Issue 2
November 11, 2018
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The boarding process today on all commercial airliners is completely irrational. Consider the following: in return for purchasing a first or business class ticket or being a premier rewards card holder, a customer is granted the privilege of boarding.... first? This makes little sense to me.

If an air traveler is about to give up all control of his or her well-being and board an overcrowded flying tuna can, with parts constructed by the lowest bidder, piloted by a complete stranger, with germ-tainted re-circulated air, with 1/4 inch of aluminum separating them from sudden death at over 35,000 feet, they should have no interest whatsoever in wanting to board first. Wouldn’t they want to board last? Why spend any more time on that plane than need be ?

I’ve discussed my argument with some peers. The most common pushback I get has to do with baggage. Most airlines charge for checked bags. As a result, any bag that can fit in the overhead spaces is placed there, to avoid paying a fee and having to wait to claim your luggage at one’s final destination. Boarding first guarantees you will find space for your luggage. I understand and appreciate this argument, but it doesn’t suffice, especially given how airlines price their seats today. Most basic economy tickets are situated in the rear of the aircraft. Most people place their luggage at or near the row they are assigned. Furthermore, in the business class section of a plane, only those passengers who purchased business class seats can use the overhead bins in that section. Bottom line: people who purchase premium tickets or hold a rewards card should be called to board last, not first.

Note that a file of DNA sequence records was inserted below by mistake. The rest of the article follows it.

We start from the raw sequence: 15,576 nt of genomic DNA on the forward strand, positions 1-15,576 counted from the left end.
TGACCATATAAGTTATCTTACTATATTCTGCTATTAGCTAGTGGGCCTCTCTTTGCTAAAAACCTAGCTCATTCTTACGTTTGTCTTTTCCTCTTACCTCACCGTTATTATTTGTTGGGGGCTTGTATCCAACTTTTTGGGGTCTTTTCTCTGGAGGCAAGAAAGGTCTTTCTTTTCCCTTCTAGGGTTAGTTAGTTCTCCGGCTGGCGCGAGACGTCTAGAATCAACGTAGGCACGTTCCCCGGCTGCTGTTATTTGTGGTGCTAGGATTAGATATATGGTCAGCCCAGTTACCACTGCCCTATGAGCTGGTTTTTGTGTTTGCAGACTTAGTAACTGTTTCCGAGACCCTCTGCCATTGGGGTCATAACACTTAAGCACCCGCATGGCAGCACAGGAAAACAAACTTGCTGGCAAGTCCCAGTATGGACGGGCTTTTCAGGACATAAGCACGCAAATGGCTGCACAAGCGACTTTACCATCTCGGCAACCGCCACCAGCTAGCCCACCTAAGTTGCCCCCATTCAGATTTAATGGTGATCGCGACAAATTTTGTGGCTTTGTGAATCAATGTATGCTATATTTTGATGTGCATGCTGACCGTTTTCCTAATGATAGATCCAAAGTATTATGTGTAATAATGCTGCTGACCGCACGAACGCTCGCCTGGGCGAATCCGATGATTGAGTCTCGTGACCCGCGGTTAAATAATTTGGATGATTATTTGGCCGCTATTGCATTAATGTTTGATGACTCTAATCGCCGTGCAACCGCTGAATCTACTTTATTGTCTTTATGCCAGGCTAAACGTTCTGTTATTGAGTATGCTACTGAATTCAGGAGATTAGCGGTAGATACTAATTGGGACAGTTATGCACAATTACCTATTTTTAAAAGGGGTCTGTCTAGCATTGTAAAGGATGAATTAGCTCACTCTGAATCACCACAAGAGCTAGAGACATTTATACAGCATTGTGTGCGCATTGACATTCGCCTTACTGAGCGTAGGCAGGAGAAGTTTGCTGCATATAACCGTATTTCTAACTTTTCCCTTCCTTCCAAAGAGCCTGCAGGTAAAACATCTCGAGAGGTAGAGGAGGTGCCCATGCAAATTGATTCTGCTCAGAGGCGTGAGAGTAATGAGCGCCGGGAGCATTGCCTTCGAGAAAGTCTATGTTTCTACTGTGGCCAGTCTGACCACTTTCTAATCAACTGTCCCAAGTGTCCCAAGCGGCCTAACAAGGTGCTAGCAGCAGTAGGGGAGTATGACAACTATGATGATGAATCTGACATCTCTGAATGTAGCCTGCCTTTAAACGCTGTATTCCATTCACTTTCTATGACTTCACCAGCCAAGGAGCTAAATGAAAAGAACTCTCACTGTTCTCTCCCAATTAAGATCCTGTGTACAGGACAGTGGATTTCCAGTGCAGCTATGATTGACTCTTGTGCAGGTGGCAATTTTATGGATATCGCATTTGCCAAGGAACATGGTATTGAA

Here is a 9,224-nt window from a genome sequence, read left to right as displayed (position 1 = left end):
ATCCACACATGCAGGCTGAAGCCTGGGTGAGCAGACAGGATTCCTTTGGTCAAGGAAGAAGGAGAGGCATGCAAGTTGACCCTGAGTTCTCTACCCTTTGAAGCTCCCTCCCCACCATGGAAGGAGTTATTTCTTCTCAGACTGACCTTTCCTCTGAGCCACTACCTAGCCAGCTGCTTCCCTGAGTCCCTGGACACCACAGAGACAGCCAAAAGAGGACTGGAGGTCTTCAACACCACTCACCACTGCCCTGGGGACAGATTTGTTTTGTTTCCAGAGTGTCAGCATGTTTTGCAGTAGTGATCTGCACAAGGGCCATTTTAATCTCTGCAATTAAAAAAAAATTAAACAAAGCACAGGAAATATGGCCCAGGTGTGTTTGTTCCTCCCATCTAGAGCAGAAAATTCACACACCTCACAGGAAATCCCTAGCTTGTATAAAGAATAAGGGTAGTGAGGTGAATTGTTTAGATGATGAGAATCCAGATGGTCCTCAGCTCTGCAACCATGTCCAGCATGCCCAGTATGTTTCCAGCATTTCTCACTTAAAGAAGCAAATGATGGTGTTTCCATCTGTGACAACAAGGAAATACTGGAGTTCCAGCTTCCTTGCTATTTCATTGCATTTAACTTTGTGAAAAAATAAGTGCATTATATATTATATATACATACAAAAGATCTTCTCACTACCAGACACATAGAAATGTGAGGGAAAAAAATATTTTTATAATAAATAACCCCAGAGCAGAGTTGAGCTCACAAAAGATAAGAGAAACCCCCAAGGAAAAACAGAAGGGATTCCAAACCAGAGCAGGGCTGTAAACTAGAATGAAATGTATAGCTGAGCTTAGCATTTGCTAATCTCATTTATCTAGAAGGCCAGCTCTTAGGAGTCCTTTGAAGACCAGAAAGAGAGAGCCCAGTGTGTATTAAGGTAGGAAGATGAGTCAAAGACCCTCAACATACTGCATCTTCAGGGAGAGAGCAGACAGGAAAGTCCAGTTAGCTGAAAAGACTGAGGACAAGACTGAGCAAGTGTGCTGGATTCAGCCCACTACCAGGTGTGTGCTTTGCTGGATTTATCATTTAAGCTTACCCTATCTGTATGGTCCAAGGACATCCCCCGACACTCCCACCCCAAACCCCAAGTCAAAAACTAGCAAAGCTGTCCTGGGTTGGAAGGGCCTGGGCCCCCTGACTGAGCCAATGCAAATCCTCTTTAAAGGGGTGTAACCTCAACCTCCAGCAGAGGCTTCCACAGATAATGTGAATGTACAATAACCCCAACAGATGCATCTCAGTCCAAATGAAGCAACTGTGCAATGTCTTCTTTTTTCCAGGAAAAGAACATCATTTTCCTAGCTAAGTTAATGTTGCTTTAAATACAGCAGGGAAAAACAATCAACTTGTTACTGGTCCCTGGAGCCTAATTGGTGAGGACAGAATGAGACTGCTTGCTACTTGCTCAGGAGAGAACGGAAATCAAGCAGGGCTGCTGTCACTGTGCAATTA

Another thing that puzzles me about commercial aviation is the following: before any commercial jetliner takes off, a flight attendant is legally bound to ask each passenger sitting in an exit row if 1) they understand that they are in fact sitting in an exit row; and 2) that more importantly, in the event of an emergency, they are willing to assist other passengers in evacuating the aircraft. Of course, each person in the exit row says “yes” and indicates they understand that they are sitting in an exit row and “yes” they are willing to help in the event of an emergency.

Of course they say “yes” because saying “no” would disqualify them from an extra inch or two of legroom between them and the seat in front of them. So, let me get this straight -- in the extremely unfortunate situation that a plane is forced to make a crash landing in the middle of some field or in open water, three strangers in the exit row of a disabled, burning, or sinking plane are going to wait, stand up, and calmly assist everybody else off the plane before deplaning themselves? Are these passengers going to risk their own lives for the poor gent sitting in row 46F to make his way to the exit row and deplane safely while the plane implodes? Not a chance. The moment they have an opportunity to escape, you can bet they will. And so would you. Bottom line: flight attendants asking passengers sitting in an exit row if they are they willing to assist others in evacuating the aircraft is one of the biggest waste of time / CYA exercises I’ve ever been privy too. In the event of an emergency, almost nobody sitting in an exit row is going to wait for and assist any fellow passengers to exit before they do. Except you, of course.